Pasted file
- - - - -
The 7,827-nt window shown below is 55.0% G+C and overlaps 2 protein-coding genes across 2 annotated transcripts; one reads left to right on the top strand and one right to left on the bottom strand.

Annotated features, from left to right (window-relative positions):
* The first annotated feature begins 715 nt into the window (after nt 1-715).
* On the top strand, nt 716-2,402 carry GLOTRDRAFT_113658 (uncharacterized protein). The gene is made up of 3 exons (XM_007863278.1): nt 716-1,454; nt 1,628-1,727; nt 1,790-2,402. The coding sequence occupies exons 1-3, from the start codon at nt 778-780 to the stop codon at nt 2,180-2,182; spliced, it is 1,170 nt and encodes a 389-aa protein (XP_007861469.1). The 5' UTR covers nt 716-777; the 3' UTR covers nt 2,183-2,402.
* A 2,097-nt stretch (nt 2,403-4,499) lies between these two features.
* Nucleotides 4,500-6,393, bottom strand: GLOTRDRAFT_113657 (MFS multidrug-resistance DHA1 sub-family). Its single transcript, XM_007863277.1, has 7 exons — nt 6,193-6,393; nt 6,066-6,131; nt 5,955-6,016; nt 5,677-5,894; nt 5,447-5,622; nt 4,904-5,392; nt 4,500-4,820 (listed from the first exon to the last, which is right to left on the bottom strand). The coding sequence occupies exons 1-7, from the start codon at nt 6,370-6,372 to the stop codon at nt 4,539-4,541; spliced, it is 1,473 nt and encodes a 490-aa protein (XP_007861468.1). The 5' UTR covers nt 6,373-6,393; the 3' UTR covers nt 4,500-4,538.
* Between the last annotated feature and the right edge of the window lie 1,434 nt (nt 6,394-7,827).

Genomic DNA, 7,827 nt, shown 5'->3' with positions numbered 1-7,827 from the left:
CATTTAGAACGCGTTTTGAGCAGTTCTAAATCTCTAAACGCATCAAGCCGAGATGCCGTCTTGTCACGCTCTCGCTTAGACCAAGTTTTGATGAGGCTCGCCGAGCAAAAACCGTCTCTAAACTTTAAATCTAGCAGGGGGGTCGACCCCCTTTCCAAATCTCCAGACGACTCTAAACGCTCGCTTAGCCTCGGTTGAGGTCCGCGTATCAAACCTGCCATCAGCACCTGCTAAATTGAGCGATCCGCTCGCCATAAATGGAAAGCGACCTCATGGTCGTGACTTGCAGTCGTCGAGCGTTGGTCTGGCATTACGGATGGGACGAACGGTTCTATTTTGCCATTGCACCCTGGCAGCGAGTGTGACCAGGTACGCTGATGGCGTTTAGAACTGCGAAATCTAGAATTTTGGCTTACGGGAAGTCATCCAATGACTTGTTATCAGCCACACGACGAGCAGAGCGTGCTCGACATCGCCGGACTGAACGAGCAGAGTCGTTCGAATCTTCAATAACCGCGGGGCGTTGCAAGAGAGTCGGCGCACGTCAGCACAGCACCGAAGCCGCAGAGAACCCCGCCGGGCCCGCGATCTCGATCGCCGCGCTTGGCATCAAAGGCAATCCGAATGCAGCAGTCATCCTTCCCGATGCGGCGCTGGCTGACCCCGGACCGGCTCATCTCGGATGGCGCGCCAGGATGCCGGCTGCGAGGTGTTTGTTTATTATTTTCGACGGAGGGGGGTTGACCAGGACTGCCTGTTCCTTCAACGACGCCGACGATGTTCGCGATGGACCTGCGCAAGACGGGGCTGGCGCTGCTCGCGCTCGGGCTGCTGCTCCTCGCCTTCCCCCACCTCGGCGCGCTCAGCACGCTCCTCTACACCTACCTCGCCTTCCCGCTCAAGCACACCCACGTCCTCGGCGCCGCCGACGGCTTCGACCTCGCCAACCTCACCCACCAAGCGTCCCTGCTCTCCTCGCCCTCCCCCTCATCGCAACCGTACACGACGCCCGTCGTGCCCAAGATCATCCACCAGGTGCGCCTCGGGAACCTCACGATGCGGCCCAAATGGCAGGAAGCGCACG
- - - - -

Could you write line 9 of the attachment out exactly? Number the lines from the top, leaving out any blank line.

CATTTAGAACGCGTTTTGAGCAGTTCTAAATCTCTAAACGCATCAAGCCGAGATGCCGTCTTGTCACGCTCTCGCTTAGACCAAGTTTTGATGAGGCTCGCCGAGCAAAAACCGTCTCTAAACTTTAAATCTAGCAGGGGGGTCGACCCCCTTTCCAAATCTCCAGACGACTCTAAACGCTCGCTTAGCCTCGGTTGAGGTCCGCGTATCAAACCTGCCATCAGCACCTGCTAAATTGAGCGATCCGCTCGCCATAAATGGAAAGCGACCTCATGGTCGTGACTTGCAGTCGTCGAGCGTTGGTCTGGCATTACGGATGGGACGAACGGTTCTATTTTGCCATTGCACCCTGGCAGCGAGTGTGACCAGGTACGCTGATGGCGTTTAGAACTGCGAAATCTAGAATTTTGGCTTACGGGAAGTCATCCAATGACTTGTTATCAGCCACACGACGAGCAGAGCGTGCTCGACATCGCCGGACTGAACGAGCAGAGTCGTTCGAATCTTCAATAACCGCGGGGCGTTGCAAGAGAGTCGGCGCACGTCAGCACAGCACCGAAGCCGCAGAGAACCCCGCCGGGCCCGCGATCTCGATCGCCGCGCTTGGCATCAAAGGCAATCCGAATGCAGCAGTCATCCTTCCCGATGCGGCGCTGGCTGACCCCGGACCGGCTCATCTCGGATGGCGCGCCAGGATGCCGGCTGCGAGGTGTTTGTTTATTATTTTCGACGGAGGGGGGTTGACCAGGACTGCCTGTTCCTTCAACGACGCCGACGATGTTCGCGATGGACCTGCGCAAGACGGGGCTGGCGCTGCTCGCGCTCGGGCTGCTGCTCCTCGCCTTCCCCCACCTCGGCGCGCTCAGCACGCTCCTCTACACCTACCTCGCCTTCCCGCTCAAGCACACCCACGTCCTCGGCGCCGCCGACGGCTTCGACCTCGCCAACCTCACCCACCAAGCGTCCCTGCTCTCCTCGCCCTCCCCCTCATCGCAACCGTACACGACGCCCGTCGTGCCCAAGATCATCCACCAGGTGCGCCTCGGGAACCTCACGATGCGGCCCAAATGGCAGGAAGCGCACG